Allaudinum Arputha Vilakkum

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There are so many great actors in Allaudinum Arputha Vilakkum. But you’d never guess they were that great just from watching it, if you catch my drift. The cast includes Kamal Haasan, Rajinikanth, Gemini Ganesan, Savitri just to name a few. I.V Sasi made his gaudy 1979 Aladdin and the Lamp film in both Malayalam and Tamil. I happened upon the Tamil version first so that is what I will be discussing here.

The story opens with a sorcerer in a cave, who reads something disturbing in his big book of spells and then uses his great powers to conjure up….dancing girls. And HELEN! He also uses his magical powder to give Helen several outfit changes. He may be evil but I think I like his priorities.

Allauddin (Kamal Haasan) is a layabout. He gets into a fight after his opponent cheats on an armwrestling challenge, and actually uses the rough end of the pineapple as a weapon! Nice. His poor mother (Savitri) looks quite done in by all the drama. He is also the only person who can retrieve the fabled lamp from a cave. The Evil Sorcerer disguises himself and persuades Allauddin to accompany him to another city. Conveniently they pass by the secret cave. Allauddin is sent in to collect a lamp and is given a magic ring that will protect him. He evades some not totally terrifying special effects – although considered cumulatively, it would have been quite enervating. I noted snakes, demons, snakes, bits of demons, snakes, dancing ladies, snakes, demons with extra bits, a lion, lake of boiling acid, snakes.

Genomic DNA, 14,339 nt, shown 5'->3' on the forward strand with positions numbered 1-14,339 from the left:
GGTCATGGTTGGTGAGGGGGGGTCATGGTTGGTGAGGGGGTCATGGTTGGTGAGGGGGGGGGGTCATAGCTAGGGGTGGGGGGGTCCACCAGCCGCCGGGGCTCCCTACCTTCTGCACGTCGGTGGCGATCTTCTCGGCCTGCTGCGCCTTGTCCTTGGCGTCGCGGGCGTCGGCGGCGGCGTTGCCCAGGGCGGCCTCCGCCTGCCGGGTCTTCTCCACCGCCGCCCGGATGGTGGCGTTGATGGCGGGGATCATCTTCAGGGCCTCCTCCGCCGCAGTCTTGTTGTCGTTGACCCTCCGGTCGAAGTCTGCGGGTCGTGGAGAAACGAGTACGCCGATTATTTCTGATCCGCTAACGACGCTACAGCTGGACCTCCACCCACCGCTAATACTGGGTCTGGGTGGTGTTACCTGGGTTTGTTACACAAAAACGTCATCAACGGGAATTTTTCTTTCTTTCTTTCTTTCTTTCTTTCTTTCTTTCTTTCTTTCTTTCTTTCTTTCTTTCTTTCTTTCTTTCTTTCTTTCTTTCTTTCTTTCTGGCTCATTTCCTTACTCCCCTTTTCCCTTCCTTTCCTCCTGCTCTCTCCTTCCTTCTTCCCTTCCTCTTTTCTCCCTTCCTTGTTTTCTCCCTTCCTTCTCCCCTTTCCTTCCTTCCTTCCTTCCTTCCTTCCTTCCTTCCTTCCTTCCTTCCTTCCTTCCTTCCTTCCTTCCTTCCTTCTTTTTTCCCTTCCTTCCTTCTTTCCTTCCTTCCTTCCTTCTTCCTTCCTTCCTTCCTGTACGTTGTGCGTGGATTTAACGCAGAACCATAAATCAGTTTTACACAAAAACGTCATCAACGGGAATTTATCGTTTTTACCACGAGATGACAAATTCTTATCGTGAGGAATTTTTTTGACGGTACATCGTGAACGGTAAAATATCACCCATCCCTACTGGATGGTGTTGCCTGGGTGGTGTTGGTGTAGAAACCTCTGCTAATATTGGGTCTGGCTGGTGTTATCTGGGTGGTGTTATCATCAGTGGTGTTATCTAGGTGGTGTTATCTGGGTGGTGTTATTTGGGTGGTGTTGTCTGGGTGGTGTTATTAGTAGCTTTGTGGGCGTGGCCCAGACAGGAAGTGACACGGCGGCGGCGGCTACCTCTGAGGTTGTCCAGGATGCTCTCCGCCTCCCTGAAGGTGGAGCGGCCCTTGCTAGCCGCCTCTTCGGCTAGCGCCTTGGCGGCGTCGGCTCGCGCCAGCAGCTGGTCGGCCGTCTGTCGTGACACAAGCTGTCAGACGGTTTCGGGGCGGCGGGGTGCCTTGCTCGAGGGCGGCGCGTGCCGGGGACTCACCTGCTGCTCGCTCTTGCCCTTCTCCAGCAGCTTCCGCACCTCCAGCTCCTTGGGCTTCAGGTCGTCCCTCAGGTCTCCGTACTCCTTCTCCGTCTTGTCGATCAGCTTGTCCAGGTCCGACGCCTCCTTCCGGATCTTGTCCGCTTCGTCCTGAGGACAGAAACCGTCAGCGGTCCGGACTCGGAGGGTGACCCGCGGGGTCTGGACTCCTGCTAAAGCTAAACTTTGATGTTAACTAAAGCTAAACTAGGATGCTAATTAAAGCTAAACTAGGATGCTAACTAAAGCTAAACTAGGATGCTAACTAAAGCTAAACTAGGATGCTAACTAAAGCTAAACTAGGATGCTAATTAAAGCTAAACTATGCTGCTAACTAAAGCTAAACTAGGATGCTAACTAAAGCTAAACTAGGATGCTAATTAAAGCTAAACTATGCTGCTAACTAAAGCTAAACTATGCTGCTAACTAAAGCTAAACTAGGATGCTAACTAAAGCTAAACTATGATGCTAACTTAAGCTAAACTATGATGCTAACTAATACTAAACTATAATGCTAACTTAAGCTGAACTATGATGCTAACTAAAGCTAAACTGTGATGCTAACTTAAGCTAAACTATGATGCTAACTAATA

Allauddin accidentally rubs the magic ring three times, and summons the spirit who helps him get home via a leisurely flight. There is a genie in the ring and also it turns out, one in the lamp. I wonder if there is some kind of formal demarcation. They don’t seem to communicate but there must be rules, surely?